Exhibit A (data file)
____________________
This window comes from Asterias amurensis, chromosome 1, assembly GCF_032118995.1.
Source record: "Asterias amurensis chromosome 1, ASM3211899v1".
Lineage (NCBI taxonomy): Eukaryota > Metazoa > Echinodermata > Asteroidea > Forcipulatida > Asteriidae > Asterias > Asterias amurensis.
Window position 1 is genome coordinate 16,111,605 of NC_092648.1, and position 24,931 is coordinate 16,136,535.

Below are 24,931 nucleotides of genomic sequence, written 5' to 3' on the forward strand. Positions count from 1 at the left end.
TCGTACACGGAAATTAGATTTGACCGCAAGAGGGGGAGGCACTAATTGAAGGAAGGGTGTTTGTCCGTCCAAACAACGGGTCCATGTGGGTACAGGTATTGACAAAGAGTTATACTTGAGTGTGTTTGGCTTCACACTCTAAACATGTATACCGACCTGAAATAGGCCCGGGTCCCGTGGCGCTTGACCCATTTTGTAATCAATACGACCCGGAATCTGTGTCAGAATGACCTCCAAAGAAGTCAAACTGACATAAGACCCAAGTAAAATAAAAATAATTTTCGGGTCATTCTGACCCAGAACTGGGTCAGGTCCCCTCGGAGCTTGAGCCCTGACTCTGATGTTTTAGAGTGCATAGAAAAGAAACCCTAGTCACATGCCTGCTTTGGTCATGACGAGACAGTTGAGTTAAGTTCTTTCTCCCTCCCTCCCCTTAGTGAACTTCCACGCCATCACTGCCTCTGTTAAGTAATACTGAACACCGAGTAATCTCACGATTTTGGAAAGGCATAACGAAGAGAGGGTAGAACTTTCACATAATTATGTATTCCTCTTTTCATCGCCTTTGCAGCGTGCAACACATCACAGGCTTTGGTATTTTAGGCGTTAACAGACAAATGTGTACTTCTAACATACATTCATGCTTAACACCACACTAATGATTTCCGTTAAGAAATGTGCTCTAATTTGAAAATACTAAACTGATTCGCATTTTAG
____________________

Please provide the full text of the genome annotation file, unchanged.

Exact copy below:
This window comes from Asterias amurensis, chromosome 1, assembly GCF_032118995.1.
Source record: "Asterias amurensis chromosome 1, ASM3211899v1".
Lineage (NCBI taxonomy): Eukaryota > Metazoa > Echinodermata > Asteroidea > Forcipulatida > Asteriidae > Asterias > Asterias amurensis.
Window position 1 is genome coordinate 16,111,605 of NC_092648.1, and position 24,931 is coordinate 16,136,535.

Below are 24,931 nucleotides of genomic sequence, written 5' to 3' on the forward strand. Positions count from 1 at the left end.
TCGTACACGGAAATTAGATTTGACCGCAAGAGGGGGAGGCACTAATTGAAGGAAGGGTGTTTGTCCGTCCAAACAACGGGTCCATGTGGGTACAGGTATTGACAAAGAGTTATACTTGAGTGTGTTTGGCTTCACACTCTAAACATGTATACCGACCTGAAATAGGCCCGGGTCCCGTGGCGCTTGACCCATTTTGTAATCAATACGACCCGGAATCTGTGTCAGAATGACCTCCAAAGAAGTCAAACTGACATAAGACCCAAGTAAAATAAAAATAATTTTCGGGTCATTCTGACCCAGAACTGGGTCAGGTCCCCTCGGAGCTTGAGCCCTGACTCTGATGTTTTAGAGTGCATAGAAAAGAAACCCTAGTCACATGCCTGCTTTGGTCATGACGAGACAGTTGAGTTAAGTTCTTTCTCCCTCCCTCCCCTTAGTGAACTTCCACGCCATCACTGCCTCTGTTAAGTAATACTGAACACCGAGTAATCTCACGATTTTGGAAAGGCATAACGAAGAGAGGGTAGAACTTTCACATAATTATGTATTCCTCTTTTCATCGCCTTTGCAGCGTGCAACACATCACAGGCTTTGGTATTTTAGGCGTTAACAGACAAATGTGTACTTCTAACATACATTCATGCTTAACACCACACTAATGATTTCCGTTAAGAAATGTGCTCTAATTTGAAAATACTAAACTGATTCGCATTTTAG